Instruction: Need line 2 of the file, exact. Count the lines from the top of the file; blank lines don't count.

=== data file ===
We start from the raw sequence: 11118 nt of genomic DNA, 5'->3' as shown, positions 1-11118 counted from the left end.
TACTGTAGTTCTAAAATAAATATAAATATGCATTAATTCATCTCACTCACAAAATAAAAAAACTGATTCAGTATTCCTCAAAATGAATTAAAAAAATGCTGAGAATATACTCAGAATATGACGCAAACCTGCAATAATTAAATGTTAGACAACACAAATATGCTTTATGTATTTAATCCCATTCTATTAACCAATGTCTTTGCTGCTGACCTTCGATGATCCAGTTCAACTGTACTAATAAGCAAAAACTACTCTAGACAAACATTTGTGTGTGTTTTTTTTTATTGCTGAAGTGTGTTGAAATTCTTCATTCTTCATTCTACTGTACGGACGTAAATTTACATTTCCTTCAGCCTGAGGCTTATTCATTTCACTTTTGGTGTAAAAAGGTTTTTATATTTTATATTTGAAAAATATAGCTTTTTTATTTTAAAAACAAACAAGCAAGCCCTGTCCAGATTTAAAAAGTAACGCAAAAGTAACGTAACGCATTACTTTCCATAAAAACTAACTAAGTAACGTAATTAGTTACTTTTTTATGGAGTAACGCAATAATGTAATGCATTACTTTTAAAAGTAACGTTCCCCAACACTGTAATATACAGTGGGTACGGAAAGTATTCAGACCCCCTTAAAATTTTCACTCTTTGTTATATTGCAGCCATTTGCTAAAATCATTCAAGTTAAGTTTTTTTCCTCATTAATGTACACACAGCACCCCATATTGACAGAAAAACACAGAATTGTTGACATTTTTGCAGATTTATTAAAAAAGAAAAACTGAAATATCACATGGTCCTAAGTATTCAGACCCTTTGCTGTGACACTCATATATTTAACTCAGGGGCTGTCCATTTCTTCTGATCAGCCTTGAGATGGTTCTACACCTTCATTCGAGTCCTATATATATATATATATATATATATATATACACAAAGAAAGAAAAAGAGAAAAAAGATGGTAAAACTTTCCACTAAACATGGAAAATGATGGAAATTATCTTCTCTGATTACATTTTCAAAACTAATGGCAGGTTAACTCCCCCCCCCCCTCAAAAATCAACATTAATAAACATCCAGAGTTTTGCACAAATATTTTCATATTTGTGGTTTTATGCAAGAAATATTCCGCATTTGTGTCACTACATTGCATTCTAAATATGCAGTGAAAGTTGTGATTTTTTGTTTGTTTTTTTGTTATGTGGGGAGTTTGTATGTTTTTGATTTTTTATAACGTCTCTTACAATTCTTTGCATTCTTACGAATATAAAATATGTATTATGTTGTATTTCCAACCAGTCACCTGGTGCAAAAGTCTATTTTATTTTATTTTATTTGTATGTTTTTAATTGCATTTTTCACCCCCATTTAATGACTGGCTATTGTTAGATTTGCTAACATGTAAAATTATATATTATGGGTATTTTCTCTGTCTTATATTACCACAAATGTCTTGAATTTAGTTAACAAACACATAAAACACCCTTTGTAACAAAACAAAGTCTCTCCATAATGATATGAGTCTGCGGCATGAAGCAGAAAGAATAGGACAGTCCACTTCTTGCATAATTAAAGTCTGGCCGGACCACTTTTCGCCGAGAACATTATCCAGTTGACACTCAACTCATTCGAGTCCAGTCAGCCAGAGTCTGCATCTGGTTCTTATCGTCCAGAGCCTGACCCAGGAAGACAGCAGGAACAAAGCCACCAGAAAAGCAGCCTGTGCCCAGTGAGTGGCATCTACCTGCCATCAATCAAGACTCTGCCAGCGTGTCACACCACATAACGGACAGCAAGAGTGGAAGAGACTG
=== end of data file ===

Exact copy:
TACTGTAGTTCTAAAATAAATATAAATATGCATTAATTCATCTCACTCACAAAATAAAAAAACTGATTCAGTATTCCTCAAAATGAATTAAAAAAATGCTGAGAATATACTCAGAATATGACGCAAACCTGCAATAATTAAATGTTAGACAACACAAATATGCTTTATGTATTTAATCCCATTCTATTAACCAATGTCTTTGCTGCTGACCTTCGATGATCCAGTTCAACTGTACTAATAAGCAAAAACTACTCTAGACAAACATTTGTGTGTGTTTTTTTTTATTGCTGAAGTGTGTTGAAATTCTTCATTCTTCATTCTACTGTACGGACGTAAATTTACATTTCCTTCAGCCTGAGGCTTATTCATTTCACTTTTGGTGTAAAAAGGTTTTTATATTTTATATTTGAAAAATATAGCTTTTTTATTTTAAAAACAAACAAGCAAGCCCTGTCCAGATTTAAAAAGTAACGCAAAAGTAACGTAACGCATTACTTTCCATAAAAACTAACTAAGTAACGTAATTAGTTACTTTTTTATGGAGTAACGCAATAATGTAATGCATTACTTTTAAAAGTAACGTTCCCCAACACTGTAATATACAGTGGGTACGGAAAGTATTCAGACCCCCTTAAAATTTTCACTCTTTGTTATATTGCAGCCATTTGCTAAAATCATTCAAGTTAAGTTTTTTTCCTCATTAATGTACACACAGCACCCCATATTGACAGAAAAACACAGAATTGTTGACATTTTTGCAGATTTATTAAAAAAGAAAAACTGAAATATCACATGGTCCTAAGTATTCAGACCCTTTGCTGTGACACTCATATATTTAACTCAGGGGCTGTCCATTTCTTCTGATCAGCCTTGAGATGGTTCTACACCTTCATTCGAGTCCTATATATATATATATATATATATATATATACACAAAGAAAGAAAAAGAGAAAAAAGATGGTAAAACTTTCCACTAAACATGGAAAATGATGGAAATTATCTTCTCTGATTACATTTTCAAAACTAATGGCAGGTTAACTCCCCCCCCCCCTCAAAAATCAACATTAATAAACATCCAGAGTTTTGCACAAATATTTTCATATTTGTGGTTTTATGCAAGAAATATTCCGCATTTGTGTCACTACATTGCATTCTAAATATGCAGTGAAAGTTGTGATTTTTTGTTTGTTTTTTTGTTATGTGGGGAGTTTGTATGTTTTTGATTTTTTATAACGTCTCTTACAATTCTTTGCATTCTTACGAATATAAAATATGTATTATGTTGTATTTCCAACCAGTCACCTGGTGCAAAAGTCTATTTTATTTTATTTTATTTGTATGTTTTTAATTGCATTTTTCACCCCCATTTAATGACTGGCTATTGTTAGATTTGCTAACATGTAAAATTATATATTATGGGTATTTTCTCTGTCTTATATTACCACAAATGTCTTGAATTTAGTTAACAAACACATAAAACACCCTTTGTAACAAAACAAAGTCTCTCCATAATGATATGAGTCTGCGGCATGAAGCAGAAAGAATAGGACAGTCCACTTCTTGCATAATTAAAGTCTGGCCGGACCACTTTTCGCCGAGAACATTATCCAGTTGACACTCAACTCATTCGAGTCCAGTCAGCCAGAGTCTGCATCTGGTTCTTATCGTCCAGAGCCTGACCCAGGAAGACAGCAGGAACAAAGCCACCAGAAAAGCAGCCTGTGCCCAGTGAGTGGCATCTACCTGCCATCAATCAAGACTCTGCCAGCGTGTCACACCACATAACGGACAGCAAGAGTGGAAGAGACTG